To level out the overall impact of the water rate increases, the number of miles of water mainlines that will be replaced each year will increase each year. By 2024 the water rates should support enough funding to replace 9 miles of water mainlines per year without debt financing, assuming water rates are revisited in 5 years to consider inflationary costs and reprioritization of water system infrastructure needs to maintain the funding required.
Other capital projects funded by the rate increases have been prioritized to maximize the amount of water pumped from the basin, ensure water quality, prepare for emergencies, provide greater safety at facility locations, and avoid more costly repairs at inflated prices in the future. The projects include rehabilitation of 2 wells, replacing 2 wells, rehabilitation of one reservoir, rehabilitating 2 booster pump stations, isolation valve replacements, emergency generators, and control upgrades.
Automatic Pass-Through Rate Increases
The 2013 Water Rate Study had the goal of replacing 6 miles of water mainlines per year but the rate increases implemented five years ago were dependent on water usage and did not anticipate the extreme reduction in water usage that occurred in response to drought and drought-related state mandated water reductions. The rate increases also did not account for the rising cost of water and electricity.
The 2019 Water Rate Study is very different. In addition to shifting some revenue from water usage to the fixed water meter charge, identifying additional water infrastructure needs beyond water pipe replacement, and proposing more realistic rate increases to meet those needs, the 2019 Study proposes automatic pass-through rate increases for the water.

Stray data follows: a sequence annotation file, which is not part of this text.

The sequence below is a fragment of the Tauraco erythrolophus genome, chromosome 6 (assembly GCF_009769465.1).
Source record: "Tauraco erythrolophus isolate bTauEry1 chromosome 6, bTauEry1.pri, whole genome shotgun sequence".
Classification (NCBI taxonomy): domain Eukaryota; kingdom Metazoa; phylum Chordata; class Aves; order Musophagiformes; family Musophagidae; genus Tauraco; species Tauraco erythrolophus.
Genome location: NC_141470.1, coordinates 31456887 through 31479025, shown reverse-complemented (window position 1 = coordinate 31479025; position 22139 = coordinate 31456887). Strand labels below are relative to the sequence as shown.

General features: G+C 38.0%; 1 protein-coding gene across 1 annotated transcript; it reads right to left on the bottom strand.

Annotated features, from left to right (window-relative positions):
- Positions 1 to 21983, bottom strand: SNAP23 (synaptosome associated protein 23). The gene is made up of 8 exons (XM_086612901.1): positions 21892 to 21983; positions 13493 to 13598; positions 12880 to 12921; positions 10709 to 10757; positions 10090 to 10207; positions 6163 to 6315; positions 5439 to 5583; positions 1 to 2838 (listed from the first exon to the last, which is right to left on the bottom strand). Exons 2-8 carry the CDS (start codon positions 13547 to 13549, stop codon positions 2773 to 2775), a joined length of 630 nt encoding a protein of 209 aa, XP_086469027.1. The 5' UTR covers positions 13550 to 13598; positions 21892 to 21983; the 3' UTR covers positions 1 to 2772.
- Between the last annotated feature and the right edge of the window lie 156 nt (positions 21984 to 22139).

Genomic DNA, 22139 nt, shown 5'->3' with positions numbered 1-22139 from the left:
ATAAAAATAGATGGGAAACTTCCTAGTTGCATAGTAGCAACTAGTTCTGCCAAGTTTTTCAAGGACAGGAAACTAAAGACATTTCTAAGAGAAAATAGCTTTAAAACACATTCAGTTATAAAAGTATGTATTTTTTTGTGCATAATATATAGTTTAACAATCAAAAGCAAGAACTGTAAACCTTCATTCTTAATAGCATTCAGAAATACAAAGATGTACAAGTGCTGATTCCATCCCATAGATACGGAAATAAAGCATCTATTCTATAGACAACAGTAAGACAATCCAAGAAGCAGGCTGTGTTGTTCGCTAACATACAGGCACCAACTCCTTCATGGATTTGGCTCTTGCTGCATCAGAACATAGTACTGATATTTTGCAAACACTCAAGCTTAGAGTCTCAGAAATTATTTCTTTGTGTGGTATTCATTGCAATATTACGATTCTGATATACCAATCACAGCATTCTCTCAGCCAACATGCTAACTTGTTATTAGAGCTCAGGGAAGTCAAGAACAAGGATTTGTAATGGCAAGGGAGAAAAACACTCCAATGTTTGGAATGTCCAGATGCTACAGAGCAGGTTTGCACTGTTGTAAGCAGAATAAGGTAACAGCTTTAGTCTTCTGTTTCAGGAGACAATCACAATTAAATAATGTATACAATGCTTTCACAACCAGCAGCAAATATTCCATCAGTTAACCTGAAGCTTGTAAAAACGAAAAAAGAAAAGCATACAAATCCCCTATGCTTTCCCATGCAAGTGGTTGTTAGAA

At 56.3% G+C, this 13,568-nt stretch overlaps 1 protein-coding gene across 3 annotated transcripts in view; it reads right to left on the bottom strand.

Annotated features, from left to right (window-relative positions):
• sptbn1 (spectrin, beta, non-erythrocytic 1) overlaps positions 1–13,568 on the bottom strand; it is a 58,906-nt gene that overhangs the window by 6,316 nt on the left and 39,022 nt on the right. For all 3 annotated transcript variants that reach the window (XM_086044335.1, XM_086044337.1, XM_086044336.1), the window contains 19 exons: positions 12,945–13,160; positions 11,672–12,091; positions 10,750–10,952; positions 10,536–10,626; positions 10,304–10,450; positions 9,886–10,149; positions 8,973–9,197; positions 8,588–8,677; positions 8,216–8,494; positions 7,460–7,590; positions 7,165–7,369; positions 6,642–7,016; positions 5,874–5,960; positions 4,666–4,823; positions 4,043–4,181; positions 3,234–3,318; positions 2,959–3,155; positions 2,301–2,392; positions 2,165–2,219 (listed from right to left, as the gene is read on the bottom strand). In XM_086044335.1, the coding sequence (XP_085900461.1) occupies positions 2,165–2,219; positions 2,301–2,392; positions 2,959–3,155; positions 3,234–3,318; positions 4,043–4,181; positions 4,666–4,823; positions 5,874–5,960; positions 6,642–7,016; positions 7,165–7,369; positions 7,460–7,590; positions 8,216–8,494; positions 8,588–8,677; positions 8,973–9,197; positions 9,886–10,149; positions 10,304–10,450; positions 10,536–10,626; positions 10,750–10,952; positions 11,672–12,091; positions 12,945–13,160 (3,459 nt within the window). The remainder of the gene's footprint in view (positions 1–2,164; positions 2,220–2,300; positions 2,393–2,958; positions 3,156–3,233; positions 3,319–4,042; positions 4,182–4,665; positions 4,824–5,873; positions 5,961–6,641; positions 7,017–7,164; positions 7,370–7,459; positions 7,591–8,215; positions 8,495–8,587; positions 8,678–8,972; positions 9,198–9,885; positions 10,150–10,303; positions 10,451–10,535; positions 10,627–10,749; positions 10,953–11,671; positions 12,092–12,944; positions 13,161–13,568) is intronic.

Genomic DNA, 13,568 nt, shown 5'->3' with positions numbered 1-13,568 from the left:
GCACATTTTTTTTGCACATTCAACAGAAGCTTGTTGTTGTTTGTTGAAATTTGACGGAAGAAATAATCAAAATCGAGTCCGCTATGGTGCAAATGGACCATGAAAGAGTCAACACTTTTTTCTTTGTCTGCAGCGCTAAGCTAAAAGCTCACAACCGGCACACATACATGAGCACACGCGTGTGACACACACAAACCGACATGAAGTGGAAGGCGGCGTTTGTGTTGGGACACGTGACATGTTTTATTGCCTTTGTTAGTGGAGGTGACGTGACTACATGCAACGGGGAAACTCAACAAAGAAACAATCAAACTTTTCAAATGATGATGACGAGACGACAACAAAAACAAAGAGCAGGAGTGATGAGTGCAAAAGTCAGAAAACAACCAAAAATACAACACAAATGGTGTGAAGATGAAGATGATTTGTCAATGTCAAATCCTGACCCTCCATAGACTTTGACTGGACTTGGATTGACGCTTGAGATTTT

Each year OCWD and MWD revise the rates they charge the water agencies that pump or purchase water from them. The July 1, 2019 proposed rates discussed earlier include the pass-through increases from OCWD and MWD for FY 2020. In subsequent years, the OCWD and MWD rate changes could also be passed-through to water customers without an Prop 218 hearing in addition to the planned annual rate increases each July 1.
Revision 4/7/2019: Removed the statements about the inclusion of electricity cost for pumping ground water in the pass-through increases because electricity costs were removed prior to the study being approved by council on 4/2/2019.
Increased Oversight Proposed
The Water Rate Study Ad Hoc Committee supports the restructured water meter charges and usage rates and the proposed water rate increases to support the capital improvement projects as prioritized by staff. However, some committee members had concerns that the Water Enterprise reserve funds might get too large if the rate increases were to outpace the implementation of planned projects. As well some committee members wanted the City Council to consider other funding opportunities such as grants or low-cost loans that may become available over the next 5 years.
To alleviate committee members’ concerns, the committee agreed to inserted into the Water Study a recommendation for an annual review to compare completed projects against goals. Staff would provide a report to the Infrastructure and Natural Resources Advisory Committee (INRAC) each year showing Water Enterprise reserves, projected revenue, and projects planned for implementation in the next year.
INRAC could recommend to City Council a temporary halt to water rate increases if reserves and projected revenue would be greater than the cost of the projects for the upcoming year. Additionally, the City Council could postpone water rate increases if an alternative funding source became available.
Prop 218 Water Rate Hearing
On April 2 the City Council will be considering approval of the Water Rate Study and scheduling a Prop 218 Hearing for May 7, 2019 for the proposed water rate increases.
Once the hearing is scheduled, notices will be mailed to each water customer who receives a water bill explaining the proposed rate increases and how to protest the water rate increases. If 50% plus one rate payers protest the increases, the City Council cannot implement the new rates. Otherwise, the City Council will consider the rate increases at the May 7 Hearing and if approved, will go into effect on July 1, 2019.